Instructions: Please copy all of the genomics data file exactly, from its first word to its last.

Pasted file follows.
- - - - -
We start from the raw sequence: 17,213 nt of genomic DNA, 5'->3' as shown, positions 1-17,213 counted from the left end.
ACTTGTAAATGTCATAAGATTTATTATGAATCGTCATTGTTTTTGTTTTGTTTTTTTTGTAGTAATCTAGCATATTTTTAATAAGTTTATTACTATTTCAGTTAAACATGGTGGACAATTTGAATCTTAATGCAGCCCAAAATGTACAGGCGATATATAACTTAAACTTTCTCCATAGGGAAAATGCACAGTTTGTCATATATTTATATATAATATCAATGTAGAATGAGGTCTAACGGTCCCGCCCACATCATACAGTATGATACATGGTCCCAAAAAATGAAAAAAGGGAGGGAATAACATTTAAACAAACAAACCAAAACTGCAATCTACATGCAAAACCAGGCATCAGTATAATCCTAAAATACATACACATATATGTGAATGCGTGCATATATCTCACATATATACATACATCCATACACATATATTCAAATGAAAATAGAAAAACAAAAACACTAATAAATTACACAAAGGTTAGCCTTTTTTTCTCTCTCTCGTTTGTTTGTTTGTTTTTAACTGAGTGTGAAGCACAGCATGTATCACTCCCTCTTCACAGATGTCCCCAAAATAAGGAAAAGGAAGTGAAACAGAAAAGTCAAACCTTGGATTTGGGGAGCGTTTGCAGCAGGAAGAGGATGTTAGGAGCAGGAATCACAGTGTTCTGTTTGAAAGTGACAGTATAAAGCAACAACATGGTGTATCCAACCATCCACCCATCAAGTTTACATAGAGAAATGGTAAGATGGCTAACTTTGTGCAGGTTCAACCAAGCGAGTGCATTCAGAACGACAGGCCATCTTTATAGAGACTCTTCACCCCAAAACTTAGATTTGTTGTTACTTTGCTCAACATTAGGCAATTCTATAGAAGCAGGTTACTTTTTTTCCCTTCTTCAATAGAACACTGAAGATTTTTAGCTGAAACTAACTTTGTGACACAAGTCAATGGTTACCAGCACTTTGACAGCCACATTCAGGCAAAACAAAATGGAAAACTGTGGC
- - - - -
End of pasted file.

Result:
We start from the raw sequence: 17,213 nt of genomic DNA, 5'->3' as shown, positions 1-17,213 counted from the left end.
ACTTGTAAATGTCATAAGATTTATTATGAATCGTCATTGTTTTTGTTTTGTTTTTTTTGTAGTAATCTAGCATATTTTTAATAAGTTTATTACTATTTCAGTTAAACATGGTGGACAATTTGAATCTTAATGCAGCCCAAAATGTACAGGCGATATATAACTTAAACTTTCTCCATAGGGAAAATGCACAGTTTGTCATATATTTATATATAATATCAATGTAGAATGAGGTCTAACGGTCCCGCCCACATCATACAGTATGATACATGGTCCCAAAAAATGAAAAAAGGGAGGGAATAACATTTAAACAAACAAACCAAAACTGCAATCTACATGCAAAACCAGGCATCAGTATAATCCTAAAATACATACACATATATGTGAATGCGTGCATATATCTCACATATATACATACATCCATACACATATATTCAAATGAAAATAGAAAAACAAAAACACTAATAAATTACACAAAGGTTAGCCTTTTTTTCTCTCTCTCGTTTGTTTGTTTGTTTTTAACTGAGTGTGAAGCACAGCATGTATCACTCCCTCTTCACAGATGTCCCCAAAATAAGGAAAAGGAAGTGAAACAGAAAAGTCAAACCTTGGATTTGGGGAGCGTTTGCAGCAGGAAGAGGATGTTAGGAGCAGGAATCACAGTGTTCTGTTTGAAAGTGACAGTATAAAGCAACAACATGGTGTATCCAACCATCCACCCATCAAGTTTACATAGAGAAATGGTAAGATGGCTAACTTTGTGCAGGTTCAACCAAGCGAGTGCATTCAGAACGACAGGCCATCTTTATAGAGACTCTTCACCCCAAAACTTAGATTTGTTGTTACTTTGCTCAACATTAGGCAATTCTATAGAAGCAGGTTACTTTTTTTCCCTTCTTCAATAGAACACTGAAGATTTTTAGCTGAAACTAACTTTGTGACACAAGTCAATGGTTACCAGCACTTTGACAGCCACATTCAGGCAAAACAAAATGGAAAACTGTGGC